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Public Health

Public health focuses on the systematic prevention of disease and prolonging of life by governments, NGO’s and other groups. Pulitzer Center stories tagged with “Public Health” feature reporting on communicable and non-communicable diseases, the development of medical systems and infrastructure to provide public access to health care services. Use the Pulitzer Center Lesson Builder to find and create lesson plans on public health.

 

Photo Essay: RESPONSE

Mateo Ruiz González photographed what the response to the coronavirus pandemic looked like on the streets of Brooklyn.

Photo Essay: RECOVERY

What does recovery and reopening look like across Brooklyn during the pandemic? Mateo Ruiz González captured images of Brooklyn's streets in this COVID-19 Writers Project photo essay.

Video Narrative: RESPONSE II

The coronavirus pandemic was accelerating. More tests were needed. More personal protective equipment was needed. Food supplies were depleting. Prices for essential products skyrocketed. Hysteria was setting in.

The Road to Recovery

The pandemic underscored long-standing inequalities in American society. It also created scores of new social activists in Generation Z ready to become the leaders of tomorrow.

Video Narrative: RESPONSE I

When COVID-19 cases spiked in March, officials encouraged extreme vigilance with social distancing. At the same time, residents were beginning to see the failures and strengths of their government's crisis response.

Video Narrative: DEVASTATION III

A report released in April found that Black and Hispanic New Yorkers were dying from COVID-19 at almost twice the rate of white New Yorkers.

Video Narrative: RECOVERY II

Out of the pandemic came many valuable lessons and, at the same time, many hard truths. Would these lessons become opportunities for a new way forward?

Video Narrative: DEVASTATION II

In late April, the City was in the eye of the storm. Residents understood the physical impact of the virus, but up until that moment, few would have guessed the profound toll it would take on mental health.

Video Narrative: RECOVERY I

As Brooklyn started reopening, residents began to reflect on lessons learned, society, and health. So much had changed in such a short time. Who had they become?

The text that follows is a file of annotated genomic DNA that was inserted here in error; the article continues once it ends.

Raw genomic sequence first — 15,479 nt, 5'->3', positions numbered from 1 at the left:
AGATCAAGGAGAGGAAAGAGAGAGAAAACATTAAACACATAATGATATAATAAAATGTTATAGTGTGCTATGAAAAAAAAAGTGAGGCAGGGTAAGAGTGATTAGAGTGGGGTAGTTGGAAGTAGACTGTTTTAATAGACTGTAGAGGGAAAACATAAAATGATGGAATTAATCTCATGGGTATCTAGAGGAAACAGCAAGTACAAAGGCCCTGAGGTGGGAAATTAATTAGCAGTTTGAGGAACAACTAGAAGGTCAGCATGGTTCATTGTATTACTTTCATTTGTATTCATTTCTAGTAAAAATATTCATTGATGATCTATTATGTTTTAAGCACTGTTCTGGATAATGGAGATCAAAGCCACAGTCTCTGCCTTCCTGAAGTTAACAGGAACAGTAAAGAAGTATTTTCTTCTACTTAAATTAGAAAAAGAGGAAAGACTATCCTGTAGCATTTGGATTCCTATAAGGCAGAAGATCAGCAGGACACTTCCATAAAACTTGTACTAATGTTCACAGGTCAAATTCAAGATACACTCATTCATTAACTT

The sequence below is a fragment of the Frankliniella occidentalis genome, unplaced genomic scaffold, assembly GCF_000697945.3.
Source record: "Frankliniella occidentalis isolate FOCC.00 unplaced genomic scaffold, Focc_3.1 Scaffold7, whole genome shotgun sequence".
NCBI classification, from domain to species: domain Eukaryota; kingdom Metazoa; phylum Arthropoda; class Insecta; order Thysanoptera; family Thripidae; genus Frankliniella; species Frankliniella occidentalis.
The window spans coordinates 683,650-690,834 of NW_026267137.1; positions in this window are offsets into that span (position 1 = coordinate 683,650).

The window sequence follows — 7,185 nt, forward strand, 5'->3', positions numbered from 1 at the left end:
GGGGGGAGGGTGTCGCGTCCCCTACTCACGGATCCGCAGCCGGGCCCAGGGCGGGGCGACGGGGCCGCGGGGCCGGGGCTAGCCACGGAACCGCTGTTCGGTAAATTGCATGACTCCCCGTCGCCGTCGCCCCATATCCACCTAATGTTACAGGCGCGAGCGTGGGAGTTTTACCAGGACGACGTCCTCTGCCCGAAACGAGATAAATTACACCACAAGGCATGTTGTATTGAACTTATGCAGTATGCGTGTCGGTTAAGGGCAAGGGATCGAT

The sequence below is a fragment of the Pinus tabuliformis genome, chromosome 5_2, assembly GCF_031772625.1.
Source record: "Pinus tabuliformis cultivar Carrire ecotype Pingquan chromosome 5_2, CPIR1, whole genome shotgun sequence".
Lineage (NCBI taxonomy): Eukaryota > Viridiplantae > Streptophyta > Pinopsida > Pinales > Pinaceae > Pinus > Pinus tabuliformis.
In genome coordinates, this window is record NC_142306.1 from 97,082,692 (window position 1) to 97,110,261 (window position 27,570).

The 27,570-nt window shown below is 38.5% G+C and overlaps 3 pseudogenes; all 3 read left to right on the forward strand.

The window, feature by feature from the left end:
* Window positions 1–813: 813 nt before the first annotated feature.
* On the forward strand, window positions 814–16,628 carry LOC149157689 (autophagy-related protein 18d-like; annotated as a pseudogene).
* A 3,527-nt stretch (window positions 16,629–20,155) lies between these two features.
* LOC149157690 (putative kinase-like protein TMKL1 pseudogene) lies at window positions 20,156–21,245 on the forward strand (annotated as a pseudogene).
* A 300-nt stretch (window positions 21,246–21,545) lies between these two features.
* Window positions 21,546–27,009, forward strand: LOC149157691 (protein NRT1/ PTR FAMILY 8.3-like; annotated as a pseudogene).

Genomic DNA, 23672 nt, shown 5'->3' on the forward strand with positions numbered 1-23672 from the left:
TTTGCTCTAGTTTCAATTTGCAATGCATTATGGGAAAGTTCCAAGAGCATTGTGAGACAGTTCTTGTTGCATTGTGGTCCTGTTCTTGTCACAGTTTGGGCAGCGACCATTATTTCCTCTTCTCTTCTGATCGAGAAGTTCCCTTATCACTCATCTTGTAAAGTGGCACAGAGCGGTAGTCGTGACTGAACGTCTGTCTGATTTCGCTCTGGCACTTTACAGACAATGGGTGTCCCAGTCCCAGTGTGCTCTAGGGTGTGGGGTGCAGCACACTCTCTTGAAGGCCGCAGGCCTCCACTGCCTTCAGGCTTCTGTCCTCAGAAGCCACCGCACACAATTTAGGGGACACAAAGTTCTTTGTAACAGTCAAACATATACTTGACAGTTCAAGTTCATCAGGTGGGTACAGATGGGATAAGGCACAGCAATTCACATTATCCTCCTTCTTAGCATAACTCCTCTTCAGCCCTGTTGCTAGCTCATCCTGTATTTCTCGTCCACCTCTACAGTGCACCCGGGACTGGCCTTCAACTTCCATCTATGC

Rohingya Under Attack

"All I have left are my words," the Rohingya Muslim refugee said. The AP documents systematic gang rape of Rohingya women by the Myanmar military, and reconstructs a massacre in one Rohingya village.

Women's Rights in Poland

After a failed attempt to completely ban abortion, a look at the ongoing reality of women's rights in Poland.

Iran's Victims of Nerve Agent Warfare

During the Iran-Iraq War in the 1980s, chemical weapons killed or sickened tens of thousands of Iranians. Studies of the survivors are helping to prepare for—or even deter—future attacks.

El Salvador: Sex Ed in the Time of Zika

In El Salvador abortion is illegal, violence against women common, and sex ed extremely limited. Did the Zika virus provide an opportunity for the country to talk about these culturally taboo topics?

Puerto Rico: Crisis in the Caribbean

Weeks after Hurricane Maria made landfall in Puerto Rico, the island continues its battle for food, water and electricity. Ryan Michalesko reports on the fate of this U.S. territory and its people.

What Is Left for Venezuelans?

Venezuela is facing its biggest crisis yet: a high inflation rate, shortage of food and medicine, and abuse of power by authorities. And that's only part of the picture.

Uranium Dreams

The uranium boom reshaped the American southwest in the 1950s and 1960s. Ben Mauk reports on the industry's environmental legacy and economic future.

To Win the War on Lyme, Look at France

Despite having fewer yearly cases than Massachusetts, France is the first country to release a national plan on Lyme disease. What can France's prevention, research and treatment efforts teach us?

Russia: Women Hit Hard by HIV/AIDS

The HIV/AIDS epidemic is at a tipping point in Russia, where an estimated 1-1.5 million people are HIV positive and the Kremlin has long rejected international assistance. Women are being left behind.

Seven Dates

"Seven Dates" explores the impact of sexual segregation in psycho-neurological boarding houses in Russia.

Meet the Journalist: Karim Chrobog

Pulitzer grantee Karim Chrobog reports on South Korea's innovative food recycling program–and compares it to the US, where 30 to 40 percent of what is grown and raised in the United States is wasted.

Analyzing School Lunch Programs in Brazil and India

This lesson asks students to compare their own school lunch programs to programs in Brazil and India using digital resources and reporting by journalist-grantees Rhitu Chatterjee and Mathilde Dratwa.

Understanding the Zika Virus

Students are asked to discuss the articles about Zika virus and answer comprehension questions. Students can also engage in extension activities conducting a deeper analysis of Zika media coverage.

The Debate Around Global Health Spending

This lesson introduces students to journalist Rob Tinworth's The Life Equation project. It explores the debate around how data is used to help decide how money for global healthcare is divided up.

How do you do, Timbuktu?

The following lesson plan and educational resources asks students to analyze the effectiveness of online reporting that covers the ancient city of Timbuktu using a diversity of media.